how managers mess up performance evaluations

I know you probably hate performance evaluations — writing them, receiving them, thinking about them, procrastinating on them — but what I hate is how many managers mess them up. Over at the Intuit QuickBase blog today, I talk about the various ways in which managers can do evaluations badly (and how to do them well).

You can read it here.

{ 19 comments… read them below }

  1. Joey

    You missed a few:

    1. Not understanding what it means to be great. Just knocking out the basic job functions doesn’t qualify as great. Believe me, everyone knows who the real rock stars are.

    2. Just going through the motions. If employees can tell you’re not taking their evaluation seriously they’ll assume you’re incompetent.

    3. Giving better evaluations to employees just because you want them to get a good raise.

    4. Cutting and pasting last years evaluation into the current one word for word. The status quo should never be the expectation.

    5. Letting your budget dictate the evaluations. Don’t give better evaluations just because you have a big budget and vice versa.

  2. DJO

    Sorry to comment here instead of on the article itself but IT has blocked the comments section on that site, for some reason…

    Worth noting (either as a fourth bullet on #1 or a standalone #11), if you want your employees to have a shot at promotion opportunities in the future, write their performance reviews accordingly. Don’t sell them short in the comments. If you’re rating them with 4s on a 1-5 scale, put some detail into why they’re worth a 4. To be clear, if they’re not meeting or exceeding expectations, they shouldn’t have a high rating to start with.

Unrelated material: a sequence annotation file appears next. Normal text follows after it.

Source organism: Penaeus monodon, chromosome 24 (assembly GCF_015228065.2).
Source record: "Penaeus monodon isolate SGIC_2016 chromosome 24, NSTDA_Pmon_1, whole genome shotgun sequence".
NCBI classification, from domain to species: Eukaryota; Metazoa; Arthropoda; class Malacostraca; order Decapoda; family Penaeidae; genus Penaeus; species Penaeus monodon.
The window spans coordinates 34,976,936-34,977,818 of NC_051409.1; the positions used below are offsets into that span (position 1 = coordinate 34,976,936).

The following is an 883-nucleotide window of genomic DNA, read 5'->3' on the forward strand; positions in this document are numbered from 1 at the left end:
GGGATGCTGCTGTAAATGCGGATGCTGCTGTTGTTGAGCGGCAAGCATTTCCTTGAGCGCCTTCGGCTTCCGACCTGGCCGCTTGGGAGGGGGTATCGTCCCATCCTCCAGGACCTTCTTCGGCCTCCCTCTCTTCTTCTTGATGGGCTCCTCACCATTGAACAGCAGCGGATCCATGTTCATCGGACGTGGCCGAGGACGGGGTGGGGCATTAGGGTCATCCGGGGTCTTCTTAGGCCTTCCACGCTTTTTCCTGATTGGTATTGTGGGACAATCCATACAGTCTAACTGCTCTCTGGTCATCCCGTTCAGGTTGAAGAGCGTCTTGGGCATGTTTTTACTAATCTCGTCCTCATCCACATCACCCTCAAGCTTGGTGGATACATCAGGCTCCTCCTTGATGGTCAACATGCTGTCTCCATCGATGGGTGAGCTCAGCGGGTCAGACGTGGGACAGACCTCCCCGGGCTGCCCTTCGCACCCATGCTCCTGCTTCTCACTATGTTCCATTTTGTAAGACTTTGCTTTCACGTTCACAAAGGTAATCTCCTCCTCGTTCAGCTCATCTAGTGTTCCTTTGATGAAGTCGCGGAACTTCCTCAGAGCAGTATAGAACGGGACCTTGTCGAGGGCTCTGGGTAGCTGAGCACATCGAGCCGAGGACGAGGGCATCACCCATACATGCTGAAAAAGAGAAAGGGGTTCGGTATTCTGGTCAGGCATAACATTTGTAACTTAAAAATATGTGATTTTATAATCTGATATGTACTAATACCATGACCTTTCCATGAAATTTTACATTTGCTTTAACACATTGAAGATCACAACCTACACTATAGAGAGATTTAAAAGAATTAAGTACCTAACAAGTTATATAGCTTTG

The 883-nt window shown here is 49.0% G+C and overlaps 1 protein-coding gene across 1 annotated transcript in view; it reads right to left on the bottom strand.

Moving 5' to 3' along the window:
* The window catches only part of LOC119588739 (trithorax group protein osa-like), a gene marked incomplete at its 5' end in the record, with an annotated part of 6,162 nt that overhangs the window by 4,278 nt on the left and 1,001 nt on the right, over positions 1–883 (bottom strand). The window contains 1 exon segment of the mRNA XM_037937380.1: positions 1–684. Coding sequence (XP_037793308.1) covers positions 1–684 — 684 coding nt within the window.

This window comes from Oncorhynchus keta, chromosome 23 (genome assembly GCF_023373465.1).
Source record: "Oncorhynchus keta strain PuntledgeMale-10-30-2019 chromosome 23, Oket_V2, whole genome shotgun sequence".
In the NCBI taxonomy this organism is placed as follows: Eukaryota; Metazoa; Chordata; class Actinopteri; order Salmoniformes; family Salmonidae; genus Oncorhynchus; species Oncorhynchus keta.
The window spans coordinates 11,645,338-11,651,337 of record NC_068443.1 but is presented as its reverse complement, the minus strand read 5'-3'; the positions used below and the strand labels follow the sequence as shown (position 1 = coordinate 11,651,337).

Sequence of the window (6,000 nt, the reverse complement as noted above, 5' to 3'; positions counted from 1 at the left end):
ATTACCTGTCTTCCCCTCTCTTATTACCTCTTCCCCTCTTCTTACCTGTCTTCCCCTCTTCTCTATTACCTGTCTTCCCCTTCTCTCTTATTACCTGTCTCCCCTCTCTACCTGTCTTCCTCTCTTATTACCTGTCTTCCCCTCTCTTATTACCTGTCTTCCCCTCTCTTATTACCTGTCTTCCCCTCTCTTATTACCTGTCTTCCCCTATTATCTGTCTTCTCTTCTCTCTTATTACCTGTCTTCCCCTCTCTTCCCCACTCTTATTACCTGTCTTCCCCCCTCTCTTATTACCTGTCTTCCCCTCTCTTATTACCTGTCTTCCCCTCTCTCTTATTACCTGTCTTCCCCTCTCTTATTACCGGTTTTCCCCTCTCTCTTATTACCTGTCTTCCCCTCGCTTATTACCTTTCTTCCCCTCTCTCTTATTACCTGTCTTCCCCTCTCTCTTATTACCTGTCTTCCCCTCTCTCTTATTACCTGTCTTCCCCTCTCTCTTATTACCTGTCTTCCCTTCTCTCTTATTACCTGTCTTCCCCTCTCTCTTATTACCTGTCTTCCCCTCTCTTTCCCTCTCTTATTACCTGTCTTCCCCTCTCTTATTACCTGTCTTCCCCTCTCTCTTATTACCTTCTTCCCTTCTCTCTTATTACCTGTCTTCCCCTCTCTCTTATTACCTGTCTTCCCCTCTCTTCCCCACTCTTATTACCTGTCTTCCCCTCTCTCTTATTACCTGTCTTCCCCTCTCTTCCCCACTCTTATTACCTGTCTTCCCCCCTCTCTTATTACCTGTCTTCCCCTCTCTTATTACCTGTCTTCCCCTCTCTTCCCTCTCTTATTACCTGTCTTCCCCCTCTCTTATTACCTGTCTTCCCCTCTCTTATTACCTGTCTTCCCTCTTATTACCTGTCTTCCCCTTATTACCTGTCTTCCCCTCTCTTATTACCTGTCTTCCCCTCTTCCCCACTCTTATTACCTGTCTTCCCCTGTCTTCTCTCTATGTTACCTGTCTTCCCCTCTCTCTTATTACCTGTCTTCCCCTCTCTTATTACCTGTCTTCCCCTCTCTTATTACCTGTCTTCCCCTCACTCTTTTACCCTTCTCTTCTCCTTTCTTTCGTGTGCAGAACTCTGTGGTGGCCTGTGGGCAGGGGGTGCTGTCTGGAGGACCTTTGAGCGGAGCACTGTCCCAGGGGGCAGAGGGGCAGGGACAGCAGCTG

3. ChristineH

    I had #2 (waiting till evaluation to give feedback) happen to me one year at a previous job. It was really humiliating because some of it entailed calling attention to certain personal habits that were brought to his attention several months prior.

    I love #6 (giving specifics) – Not only is it effective in assessing job performance, it gives the employee some talking points should he/she apply for promotion within the company or for future outside opportunities.

  4. Mike C.

    I have a similar issue otherwise I’d comment there as well.

    Anyway, the thing I see killing the large local tech firms is the fact that the “Average” or higher ratings have a hard cap. Combine that with managers that keep moving around and they don’t want to hand them out to employees they hardly know. That leads to hard working employees who get moved around all the time and are forced out even after doing great work. It must cost them a fortune!

    The other thing I see with my firm is that expectations are laid out at the beginning of the year, and built into those expectations is a rubric which determines what sorts of achievements will merit which sorts of ratings you’ll receive. If you do your job well you’ll end up with an “Average” rating, which leads to modest raises and the like. To get above that you have to really bust your buns, but at least you know exactly how to do it. And if you’re “just doing your job well”, that’s great too.

    1. Joey

      Mike, most companies try to evaluate on a curve. And most managers have a hard time understanding how the performance of their employees relates to other employees. Most managers want to reward their top performers with the highest rating, but relative to employees in other areas that rating might not be so accurate. So there’s usually some caps on the higher ratings so managers aren’t too generous.

      Nice though that your company spells out how to get merit increases. That’s not too common.